How a forgotten daredevil villain turned Marvel’s Kate Bishop into Hawkeye

Today, we take a look at the surprising influence an obscure Daredevil villain has had on the life of Kate Bishop, Hawkeye.

This is “Foundationed Deep”, a feature where we look at special weird / weird / interesting cases of retroactive connection of different comic book characters (for example, Strange X-Men # 268 retroactively established that Wolverine knew both Captain America and the black widow of WWII).

With Kate Bishop doing her Marvel Cinematic Universe this week, I thought it would be nice to show the retroactive reveal Jeff Lemire made in the excellent All-New Hawkeye series of him with artists Ramón K. Pérez and Ian. Herring (Herring colored the story while Pérez colored the flashback footage himself in a kind of gorgeous watercolor approach) on what inspired Kate Bishop to become a superhero when she got older.


But first, we need to learn more about … the Matador!

RELATED: How Did Hawkeye’s Famous Aunt Become an Avenger?

WHO IS THE VILLAIN OF DAREDEVIL, THE MATADOR?

The original Daredevil creator Bill Everett was unable to keep the series regular (Everett was also the creator of Namor the Sub Mariner in the late 1930s and he just couldn’t adapt to make a regular book in 1964) and therefore the first problems of daredevil were a fascinating examination of how much the star artists of the 1950s did NOT enjoy working for Marvel, despite the big buzz the company had in the mid-1960s. The great horror artist Joe Orlando (who later became a publisher leading for DC) picked up the book with the second issue and it was NOT in it, as it ran into the Marvel Method (where Orlando would have to trace the book and draw it, then Stan Lee would add the dialogue) . In daredevil # 5, Lee was able to convince the great Wallace Wood to take over the book and Wood’s short term on the book was amazing (it’s fascinating how well Lee made Wood’s debut on the book. is an interesting question to wonder how many regular Marvel readers in 1964 even knew Wood’s name), and even though Wood was a more skilled plotter than many artists of his generation, he was still angered by the setup. , because he felt he should be paid more if he was, in his mind, essentially writing the book. Lee even eventually agreed to give him more credit (and money), but Wood didn’t like the way Lee went about it (which makes the comic look like Lee was doing Wood a favor by letting him write a number while Wood plotted all of his numbers), so Wood left after about six and a half numbers.

However, his very first issue was probably not his most beloved story, because if Wood makes the most of it, he’s still about a villain known as … the Matador …

And yes, that’s basically it. He’s just a villainous Matador who always makes Daredevil seem silly …

Daredevil searches for his opponent and discovers his origin. He was one of the greatest matadors in the world, but the crowds turned on him for being too cruel to the bulls and they booed him relentlessly. One of those times they booed him so much that he hesitated …

and he almost died from a bull attack. He then vowed revenge on, well, basically humanity as a whole …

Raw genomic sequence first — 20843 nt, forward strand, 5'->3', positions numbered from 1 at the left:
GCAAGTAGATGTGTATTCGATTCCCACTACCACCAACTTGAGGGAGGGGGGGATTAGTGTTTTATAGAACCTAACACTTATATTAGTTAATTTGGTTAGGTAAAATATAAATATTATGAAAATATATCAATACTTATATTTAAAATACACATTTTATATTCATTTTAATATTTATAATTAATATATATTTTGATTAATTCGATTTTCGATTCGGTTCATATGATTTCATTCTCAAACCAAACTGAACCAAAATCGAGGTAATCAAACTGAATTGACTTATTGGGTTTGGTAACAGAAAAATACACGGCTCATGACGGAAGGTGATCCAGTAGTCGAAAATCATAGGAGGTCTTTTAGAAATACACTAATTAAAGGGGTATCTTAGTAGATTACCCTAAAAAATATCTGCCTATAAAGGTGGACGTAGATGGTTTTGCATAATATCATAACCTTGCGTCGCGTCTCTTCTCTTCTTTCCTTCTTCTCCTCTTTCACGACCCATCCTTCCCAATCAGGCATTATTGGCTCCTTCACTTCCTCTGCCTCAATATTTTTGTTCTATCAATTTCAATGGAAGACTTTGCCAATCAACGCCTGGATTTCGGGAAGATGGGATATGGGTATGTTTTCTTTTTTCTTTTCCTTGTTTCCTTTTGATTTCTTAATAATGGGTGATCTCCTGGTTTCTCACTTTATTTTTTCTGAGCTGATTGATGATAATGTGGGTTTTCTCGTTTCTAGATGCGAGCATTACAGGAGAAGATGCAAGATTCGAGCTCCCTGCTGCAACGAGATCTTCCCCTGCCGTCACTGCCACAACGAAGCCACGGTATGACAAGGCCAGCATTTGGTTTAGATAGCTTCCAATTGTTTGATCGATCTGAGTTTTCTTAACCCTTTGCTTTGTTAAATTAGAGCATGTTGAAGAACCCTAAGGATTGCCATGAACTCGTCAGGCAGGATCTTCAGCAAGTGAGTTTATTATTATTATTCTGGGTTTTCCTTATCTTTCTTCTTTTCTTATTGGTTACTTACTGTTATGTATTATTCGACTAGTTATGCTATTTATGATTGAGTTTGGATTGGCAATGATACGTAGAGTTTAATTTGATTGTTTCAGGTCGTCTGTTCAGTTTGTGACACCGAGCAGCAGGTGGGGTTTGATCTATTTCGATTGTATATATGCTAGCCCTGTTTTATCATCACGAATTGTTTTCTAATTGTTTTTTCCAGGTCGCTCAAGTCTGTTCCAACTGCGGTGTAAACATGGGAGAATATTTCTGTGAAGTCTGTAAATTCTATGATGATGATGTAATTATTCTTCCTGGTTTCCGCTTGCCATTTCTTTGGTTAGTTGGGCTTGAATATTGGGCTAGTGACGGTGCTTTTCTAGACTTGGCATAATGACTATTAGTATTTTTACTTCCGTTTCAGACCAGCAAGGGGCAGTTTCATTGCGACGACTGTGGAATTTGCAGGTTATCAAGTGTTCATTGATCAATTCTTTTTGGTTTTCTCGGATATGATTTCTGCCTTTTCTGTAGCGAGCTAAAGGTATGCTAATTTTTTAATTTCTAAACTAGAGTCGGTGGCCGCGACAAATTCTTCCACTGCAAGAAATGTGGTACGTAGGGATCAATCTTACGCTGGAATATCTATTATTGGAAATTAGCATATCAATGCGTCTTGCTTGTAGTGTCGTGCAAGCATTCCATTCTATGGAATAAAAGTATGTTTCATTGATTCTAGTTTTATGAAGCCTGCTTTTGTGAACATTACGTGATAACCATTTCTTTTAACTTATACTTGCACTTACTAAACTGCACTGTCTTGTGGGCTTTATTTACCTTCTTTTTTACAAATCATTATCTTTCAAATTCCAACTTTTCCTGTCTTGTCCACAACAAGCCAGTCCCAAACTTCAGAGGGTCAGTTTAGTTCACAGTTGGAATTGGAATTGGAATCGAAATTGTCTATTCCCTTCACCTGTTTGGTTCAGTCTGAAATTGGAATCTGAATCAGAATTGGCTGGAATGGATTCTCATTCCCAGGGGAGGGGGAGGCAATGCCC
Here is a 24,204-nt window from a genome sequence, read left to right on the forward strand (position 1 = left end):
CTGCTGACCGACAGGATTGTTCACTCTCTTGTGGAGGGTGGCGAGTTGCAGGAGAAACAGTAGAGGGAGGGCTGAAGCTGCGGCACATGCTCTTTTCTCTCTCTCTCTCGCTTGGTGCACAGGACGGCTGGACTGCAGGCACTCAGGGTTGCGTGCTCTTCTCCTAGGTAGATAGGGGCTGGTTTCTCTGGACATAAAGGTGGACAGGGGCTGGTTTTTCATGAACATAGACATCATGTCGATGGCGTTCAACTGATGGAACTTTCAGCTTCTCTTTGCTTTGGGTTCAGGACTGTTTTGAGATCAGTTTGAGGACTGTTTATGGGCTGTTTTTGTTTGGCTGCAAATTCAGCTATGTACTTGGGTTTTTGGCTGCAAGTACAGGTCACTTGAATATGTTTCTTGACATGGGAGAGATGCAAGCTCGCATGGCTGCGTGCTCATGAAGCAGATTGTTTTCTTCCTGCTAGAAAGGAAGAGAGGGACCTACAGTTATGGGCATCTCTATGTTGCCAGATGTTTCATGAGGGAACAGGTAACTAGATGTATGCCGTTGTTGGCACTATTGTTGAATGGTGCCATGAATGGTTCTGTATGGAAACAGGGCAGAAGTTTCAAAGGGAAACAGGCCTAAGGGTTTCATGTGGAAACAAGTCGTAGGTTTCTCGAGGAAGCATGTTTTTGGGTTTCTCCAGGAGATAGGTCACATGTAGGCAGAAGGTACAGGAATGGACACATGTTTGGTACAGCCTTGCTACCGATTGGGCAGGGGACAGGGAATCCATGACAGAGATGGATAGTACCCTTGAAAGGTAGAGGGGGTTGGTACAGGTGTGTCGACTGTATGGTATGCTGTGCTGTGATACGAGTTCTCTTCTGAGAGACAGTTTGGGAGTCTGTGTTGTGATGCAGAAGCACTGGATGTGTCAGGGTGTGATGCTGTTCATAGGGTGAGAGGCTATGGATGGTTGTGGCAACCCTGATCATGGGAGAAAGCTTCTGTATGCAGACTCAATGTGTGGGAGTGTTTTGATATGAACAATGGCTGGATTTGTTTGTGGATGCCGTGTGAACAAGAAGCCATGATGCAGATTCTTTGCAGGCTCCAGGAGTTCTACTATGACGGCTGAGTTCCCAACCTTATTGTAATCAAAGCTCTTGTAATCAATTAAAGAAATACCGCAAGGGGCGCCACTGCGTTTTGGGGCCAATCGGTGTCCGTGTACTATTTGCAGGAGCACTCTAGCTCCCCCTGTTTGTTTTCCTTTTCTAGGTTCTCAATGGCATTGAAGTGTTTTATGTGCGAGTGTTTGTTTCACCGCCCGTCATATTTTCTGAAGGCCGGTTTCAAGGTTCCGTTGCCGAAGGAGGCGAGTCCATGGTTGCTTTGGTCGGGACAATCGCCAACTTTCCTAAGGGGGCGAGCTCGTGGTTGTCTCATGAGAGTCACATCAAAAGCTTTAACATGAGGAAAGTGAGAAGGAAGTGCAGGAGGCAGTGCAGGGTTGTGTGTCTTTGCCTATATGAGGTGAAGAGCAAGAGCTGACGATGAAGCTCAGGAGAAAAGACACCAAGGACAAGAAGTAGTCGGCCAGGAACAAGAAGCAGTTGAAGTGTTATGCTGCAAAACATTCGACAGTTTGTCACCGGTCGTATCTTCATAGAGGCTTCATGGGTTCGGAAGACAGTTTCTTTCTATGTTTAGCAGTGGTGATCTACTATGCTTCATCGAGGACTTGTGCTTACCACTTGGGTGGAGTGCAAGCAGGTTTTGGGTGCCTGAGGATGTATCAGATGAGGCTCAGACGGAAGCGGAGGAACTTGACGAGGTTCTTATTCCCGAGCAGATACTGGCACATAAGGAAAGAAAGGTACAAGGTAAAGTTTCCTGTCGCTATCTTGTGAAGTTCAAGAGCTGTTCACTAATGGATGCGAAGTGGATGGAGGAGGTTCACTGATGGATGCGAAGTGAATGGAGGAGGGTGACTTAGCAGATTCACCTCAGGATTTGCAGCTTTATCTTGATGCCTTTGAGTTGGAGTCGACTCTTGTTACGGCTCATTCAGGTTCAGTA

Ultimately, Daredevil’s knowledge of his past shakes the Matador and he is able to be defeated easily …

The Matador will only make a few appearances over the next fifty years. Up to…

RELATED: Marvel Revealed The Celestials Created Mutants In A Very Unexpected Place

THE IMPACT OF MATADOR ON KATE BISHOP’S LIFE

The All new Hawkeye The series saw Kate and Clint Barton go their separate ways as partners when Kate became disillusioned with Clint after declaring that he would no longer be watching over a group of mutated children whose powers made them valuable weapons. The problem was, Kate and Clint didn’t want SHIELD to watch them because SHIELD could use them as weapons as well, but as long as they were with the kids they were great targets. Clint finally walked away and Kate pulled away from him, disgusted by his selfishness.

This then began to contrast with the flashbacks to Kate’s past where she is seen trying to reestablish a relationship with her father as a young girl, but to no avail …

She then discovers that her father is apparently a criminal!

She decides to follow him on his next trip after finding him severely beating a man. She then learned that, yes, he was not just a criminal, but that he was kind of a low level supervillain, working with the Matador!

Later, however, Kate was discovered snooping around the Matador’s hiding place …

And when the Matador found out that she was the daughter of his former business partner, well, things turned bad for Kate …

However, Kate is so badass that even though the Matador made her call her father to tell him that she was this villain’s hostage, she found a way to turn the tide and get out of the base of the Matador, trying to get home. Before she can, though …

She was shocked to see that Hawkeye and the Avengers were there to save her …

In a great streak, she meets Captain America and Iron Man, but that wasn’t what interested her (well, not AS interested) …

No, she loved and admired others, but they were basically gods. No, the one she was interested in was the guy who had just struggled with those oversized figures with just a bow and arrows …

As she reconciles with Clint in the future, we also see Kate establishing how Hawkeye is her idol as a kid as she marks her arrow in her journal.

What a cute story, and with such beautiful illustrations.

If anyone else has a suggestion for a Foundationed Deep (retroactive connections between characters), please write to me at [email protected]

KEEP READING: Eternals: How One MCU Hero Almost Doomed The X-Men (And Earth)

Thanos wearing the glittering Infinity Gauntlet

The Strongest Powers, Worst Weaknesses, and Greatest Dangers in the Infinity Gauntlet


About the Author



Source link

Comments are closed.